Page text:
Background: Psychological research has shown that people tend toward accepting rather than refuting hypotheses. Diagnostic suggestions may evoke such confirmatory tendencies in physicians, which may lead to diagnostic errors. Purpose: This study investigated the influence of a suggested diagnosis on physicians' diagnostic decisions on written clinical cases. It was hypothesized that physicians would tend to go along with the suggestions and therefore would have more difficulty rejecting incorrect suggestions than accepting correct suggestions. Methods: Residents (N = 24) had to accept or reject suggested diagnoses on 6 cases. Three of those suggested diagnoses were correct, and 3 were incorrect. Results: Results showed the mean correct evaluation score on cases with a correct suggested diagnosis (M = 2.21, SD = 0.88) was significantly higher than the score on cases with an incorrect suggested diagnosis (M = 1.42, SD = 0.97), meaning physicians indeed found it easier to accept correct diagnoses than to reject incorrect diagnoses, t(23) = 2.74, p &.05, d =.85, despite equal experience with the diagnoses. Conclusion: These findings indicate that suggested diagnoses may evoke confirmatory tendencies and consequently may lead to diagnostic errors.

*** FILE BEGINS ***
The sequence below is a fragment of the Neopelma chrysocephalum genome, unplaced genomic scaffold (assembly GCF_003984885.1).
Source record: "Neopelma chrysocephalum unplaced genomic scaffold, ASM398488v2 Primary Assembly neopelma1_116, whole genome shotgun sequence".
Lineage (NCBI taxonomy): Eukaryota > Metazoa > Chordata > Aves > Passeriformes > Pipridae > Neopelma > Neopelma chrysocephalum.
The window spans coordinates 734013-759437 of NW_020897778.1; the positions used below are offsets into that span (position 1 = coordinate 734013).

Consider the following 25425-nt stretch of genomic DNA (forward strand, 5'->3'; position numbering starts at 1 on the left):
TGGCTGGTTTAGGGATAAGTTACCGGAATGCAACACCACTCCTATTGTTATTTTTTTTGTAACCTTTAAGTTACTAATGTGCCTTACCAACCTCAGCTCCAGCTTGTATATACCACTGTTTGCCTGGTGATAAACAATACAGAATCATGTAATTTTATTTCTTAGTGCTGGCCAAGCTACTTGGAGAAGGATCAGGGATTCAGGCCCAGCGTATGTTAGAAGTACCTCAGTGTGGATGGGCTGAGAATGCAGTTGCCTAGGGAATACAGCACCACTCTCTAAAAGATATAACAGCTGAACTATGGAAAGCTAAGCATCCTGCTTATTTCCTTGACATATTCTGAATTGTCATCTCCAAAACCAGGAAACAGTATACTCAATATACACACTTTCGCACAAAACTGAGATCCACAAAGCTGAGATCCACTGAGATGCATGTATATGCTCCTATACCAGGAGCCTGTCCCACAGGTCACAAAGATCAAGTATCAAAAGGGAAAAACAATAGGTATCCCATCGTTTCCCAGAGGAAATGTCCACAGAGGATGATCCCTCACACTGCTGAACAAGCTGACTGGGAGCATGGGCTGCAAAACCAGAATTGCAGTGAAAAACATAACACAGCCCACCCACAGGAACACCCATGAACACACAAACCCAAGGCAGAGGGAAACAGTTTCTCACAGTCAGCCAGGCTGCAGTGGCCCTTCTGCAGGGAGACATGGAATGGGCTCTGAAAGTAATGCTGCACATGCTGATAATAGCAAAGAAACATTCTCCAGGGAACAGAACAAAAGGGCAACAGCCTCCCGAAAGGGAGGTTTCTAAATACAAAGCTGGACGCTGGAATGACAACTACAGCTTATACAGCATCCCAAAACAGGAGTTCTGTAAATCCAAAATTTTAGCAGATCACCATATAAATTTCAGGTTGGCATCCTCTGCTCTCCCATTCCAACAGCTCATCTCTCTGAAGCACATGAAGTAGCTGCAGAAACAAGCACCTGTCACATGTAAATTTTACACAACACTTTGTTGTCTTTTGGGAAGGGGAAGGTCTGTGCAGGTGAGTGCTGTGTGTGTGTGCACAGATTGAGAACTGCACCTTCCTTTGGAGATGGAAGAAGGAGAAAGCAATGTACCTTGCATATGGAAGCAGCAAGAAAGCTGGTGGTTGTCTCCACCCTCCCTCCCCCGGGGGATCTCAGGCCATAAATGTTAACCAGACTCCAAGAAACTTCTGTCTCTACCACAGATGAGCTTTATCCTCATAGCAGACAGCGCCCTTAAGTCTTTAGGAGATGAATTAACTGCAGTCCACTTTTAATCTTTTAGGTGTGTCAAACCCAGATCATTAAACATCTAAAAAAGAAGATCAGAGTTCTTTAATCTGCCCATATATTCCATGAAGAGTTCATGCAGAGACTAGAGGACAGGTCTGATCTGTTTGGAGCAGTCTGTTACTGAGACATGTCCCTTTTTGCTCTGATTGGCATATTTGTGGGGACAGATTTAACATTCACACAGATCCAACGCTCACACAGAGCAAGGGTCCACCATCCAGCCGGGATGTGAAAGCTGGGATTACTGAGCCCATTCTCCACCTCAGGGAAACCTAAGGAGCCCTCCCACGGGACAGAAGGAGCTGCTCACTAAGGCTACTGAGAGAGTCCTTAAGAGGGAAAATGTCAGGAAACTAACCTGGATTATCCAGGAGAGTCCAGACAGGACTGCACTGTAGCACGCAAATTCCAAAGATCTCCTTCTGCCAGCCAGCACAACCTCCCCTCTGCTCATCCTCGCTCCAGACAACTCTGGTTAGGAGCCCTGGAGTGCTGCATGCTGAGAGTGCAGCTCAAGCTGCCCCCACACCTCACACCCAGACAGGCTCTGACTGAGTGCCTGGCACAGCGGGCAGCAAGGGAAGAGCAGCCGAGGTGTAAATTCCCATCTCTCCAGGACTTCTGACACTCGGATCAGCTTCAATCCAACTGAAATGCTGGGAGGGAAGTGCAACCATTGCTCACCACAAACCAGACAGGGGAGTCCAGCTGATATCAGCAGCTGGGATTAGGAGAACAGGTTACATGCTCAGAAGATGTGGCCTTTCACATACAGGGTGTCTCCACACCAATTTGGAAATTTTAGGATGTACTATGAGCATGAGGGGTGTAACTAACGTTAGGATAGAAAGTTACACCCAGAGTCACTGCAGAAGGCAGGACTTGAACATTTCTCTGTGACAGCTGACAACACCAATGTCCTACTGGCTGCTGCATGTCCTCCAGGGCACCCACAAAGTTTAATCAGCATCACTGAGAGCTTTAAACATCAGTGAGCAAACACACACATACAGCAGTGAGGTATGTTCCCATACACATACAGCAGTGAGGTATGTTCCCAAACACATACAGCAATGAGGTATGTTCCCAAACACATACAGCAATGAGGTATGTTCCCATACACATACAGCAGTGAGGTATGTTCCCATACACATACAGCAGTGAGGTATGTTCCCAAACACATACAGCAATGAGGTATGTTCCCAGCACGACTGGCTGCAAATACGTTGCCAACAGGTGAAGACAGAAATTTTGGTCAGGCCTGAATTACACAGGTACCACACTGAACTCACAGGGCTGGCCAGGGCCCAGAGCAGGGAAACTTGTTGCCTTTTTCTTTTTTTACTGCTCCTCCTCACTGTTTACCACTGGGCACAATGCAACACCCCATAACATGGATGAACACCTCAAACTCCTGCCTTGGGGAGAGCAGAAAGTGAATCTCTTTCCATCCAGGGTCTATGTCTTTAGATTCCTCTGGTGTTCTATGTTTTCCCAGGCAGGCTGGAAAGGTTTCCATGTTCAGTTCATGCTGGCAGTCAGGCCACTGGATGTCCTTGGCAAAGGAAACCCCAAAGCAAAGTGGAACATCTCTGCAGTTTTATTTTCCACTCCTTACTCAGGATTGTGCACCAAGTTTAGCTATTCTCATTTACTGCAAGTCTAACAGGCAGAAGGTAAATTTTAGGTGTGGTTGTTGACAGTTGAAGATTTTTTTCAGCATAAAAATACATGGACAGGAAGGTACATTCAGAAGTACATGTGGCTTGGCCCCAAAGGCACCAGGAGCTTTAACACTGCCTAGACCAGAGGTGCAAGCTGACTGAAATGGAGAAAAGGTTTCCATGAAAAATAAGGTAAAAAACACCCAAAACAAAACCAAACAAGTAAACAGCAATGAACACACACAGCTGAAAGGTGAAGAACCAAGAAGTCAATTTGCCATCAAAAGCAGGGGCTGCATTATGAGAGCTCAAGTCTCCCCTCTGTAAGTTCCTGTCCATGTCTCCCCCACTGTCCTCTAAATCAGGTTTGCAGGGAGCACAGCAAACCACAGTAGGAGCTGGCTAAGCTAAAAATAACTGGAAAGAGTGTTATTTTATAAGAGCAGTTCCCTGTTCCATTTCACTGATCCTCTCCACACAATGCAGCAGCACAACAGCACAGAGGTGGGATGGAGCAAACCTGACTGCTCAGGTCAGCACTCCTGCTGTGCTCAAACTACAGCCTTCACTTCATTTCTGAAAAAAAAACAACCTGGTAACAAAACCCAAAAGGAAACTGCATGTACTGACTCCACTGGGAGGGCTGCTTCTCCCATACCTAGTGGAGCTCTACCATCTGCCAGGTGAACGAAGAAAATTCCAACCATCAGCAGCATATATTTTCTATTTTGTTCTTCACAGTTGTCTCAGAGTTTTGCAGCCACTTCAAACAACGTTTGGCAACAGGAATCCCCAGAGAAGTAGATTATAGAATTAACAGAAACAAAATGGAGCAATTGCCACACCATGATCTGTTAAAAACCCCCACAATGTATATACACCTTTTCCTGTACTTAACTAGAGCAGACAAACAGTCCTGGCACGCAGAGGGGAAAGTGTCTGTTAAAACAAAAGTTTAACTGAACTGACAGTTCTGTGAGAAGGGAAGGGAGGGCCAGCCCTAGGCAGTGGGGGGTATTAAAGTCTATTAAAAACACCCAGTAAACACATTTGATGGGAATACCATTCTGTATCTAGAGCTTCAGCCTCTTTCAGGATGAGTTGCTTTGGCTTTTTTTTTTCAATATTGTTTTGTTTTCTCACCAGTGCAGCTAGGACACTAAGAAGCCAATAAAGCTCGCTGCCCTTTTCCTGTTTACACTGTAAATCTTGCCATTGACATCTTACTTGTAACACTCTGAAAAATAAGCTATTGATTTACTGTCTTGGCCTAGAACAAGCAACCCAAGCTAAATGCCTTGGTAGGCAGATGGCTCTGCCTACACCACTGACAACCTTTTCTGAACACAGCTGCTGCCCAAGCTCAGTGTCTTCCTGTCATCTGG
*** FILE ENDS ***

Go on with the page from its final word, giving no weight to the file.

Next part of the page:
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Journal Teaching and Learning in Medicine: an international journal
van den Berge, K, Mamede, S, van Gog, T.A.J.M, Romijn, J.A, van Guldener, C, van Saase, J.L.C.M, & Rikers, R.M.J.P. (2012). Accepting Diagnostic Suggestions by Residents: A Potential Cause of Diagnostic Error in Medicine. Teaching and Learning in Medicine: an international journal, 24(2), 149–154. doi:10.1080/10401334.2012.664970